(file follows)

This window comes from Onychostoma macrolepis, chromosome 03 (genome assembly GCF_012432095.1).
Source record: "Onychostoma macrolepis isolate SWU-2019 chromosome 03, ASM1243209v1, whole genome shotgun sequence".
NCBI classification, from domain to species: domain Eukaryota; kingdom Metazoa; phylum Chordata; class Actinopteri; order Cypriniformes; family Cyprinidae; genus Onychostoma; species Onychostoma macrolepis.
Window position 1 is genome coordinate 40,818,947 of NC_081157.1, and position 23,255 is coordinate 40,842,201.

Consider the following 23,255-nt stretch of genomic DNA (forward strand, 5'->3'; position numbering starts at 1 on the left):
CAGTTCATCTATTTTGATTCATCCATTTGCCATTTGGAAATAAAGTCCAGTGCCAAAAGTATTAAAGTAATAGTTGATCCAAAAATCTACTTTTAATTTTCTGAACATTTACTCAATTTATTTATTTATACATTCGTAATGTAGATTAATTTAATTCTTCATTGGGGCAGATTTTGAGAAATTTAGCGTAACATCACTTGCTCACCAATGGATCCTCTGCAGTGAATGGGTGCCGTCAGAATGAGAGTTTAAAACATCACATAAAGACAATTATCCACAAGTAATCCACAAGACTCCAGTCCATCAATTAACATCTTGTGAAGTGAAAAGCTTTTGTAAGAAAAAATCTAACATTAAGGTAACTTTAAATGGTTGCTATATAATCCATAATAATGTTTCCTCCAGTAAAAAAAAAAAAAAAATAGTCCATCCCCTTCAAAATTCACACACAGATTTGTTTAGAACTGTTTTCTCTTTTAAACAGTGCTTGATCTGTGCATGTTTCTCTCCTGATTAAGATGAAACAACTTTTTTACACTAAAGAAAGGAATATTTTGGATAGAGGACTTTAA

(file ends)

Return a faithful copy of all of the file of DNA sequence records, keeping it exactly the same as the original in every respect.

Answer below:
This window comes from Onychostoma macrolepis, chromosome 03 (genome assembly GCF_012432095.1).
Source record: "Onychostoma macrolepis isolate SWU-2019 chromosome 03, ASM1243209v1, whole genome shotgun sequence".
NCBI classification, from domain to species: domain Eukaryota; kingdom Metazoa; phylum Chordata; class Actinopteri; order Cypriniformes; family Cyprinidae; genus Onychostoma; species Onychostoma macrolepis.
Window position 1 is genome coordinate 40,818,947 of NC_081157.1, and position 23,255 is coordinate 40,842,201.

Consider the following 23,255-nt stretch of genomic DNA (forward strand, 5'->3'; position numbering starts at 1 on the left):
CAGTTCATCTATTTTGATTCATCCATTTGCCATTTGGAAATAAAGTCCAGTGCCAAAAGTATTAAAGTAATAGTTGATCCAAAAATCTACTTTTAATTTTCTGAACATTTACTCAATTTATTTATTTATACATTCGTAATGTAGATTAATTTAATTCTTCATTGGGGCAGATTTTGAGAAATTTAGCGTAACATCACTTGCTCACCAATGGATCCTCTGCAGTGAATGGGTGCCGTCAGAATGAGAGTTTAAAACATCACATAAAGACAATTATCCACAAGTAATCCACAAGACTCCAGTCCATCAATTAACATCTTGTGAAGTGAAAAGCTTTTGTAAGAAAAAATCTAACATTAAGGTAACTTTAAATGGTTGCTATATAATCCATAATAATGTTTCCTCCAGTAAAAAAAAAAAAAAAATAGTCCATCCCCTTCAAAATTCACACACAGATTTGTTTAGAACTGTTTTCTCTTTTAAACAGTGCTTGATCTGTGCATGTTTCTCTCCTGATTAAGATGAAACAACTTTTTTACACTAAAGAAAGGAATATTTTGGATAGAGGACTTTAA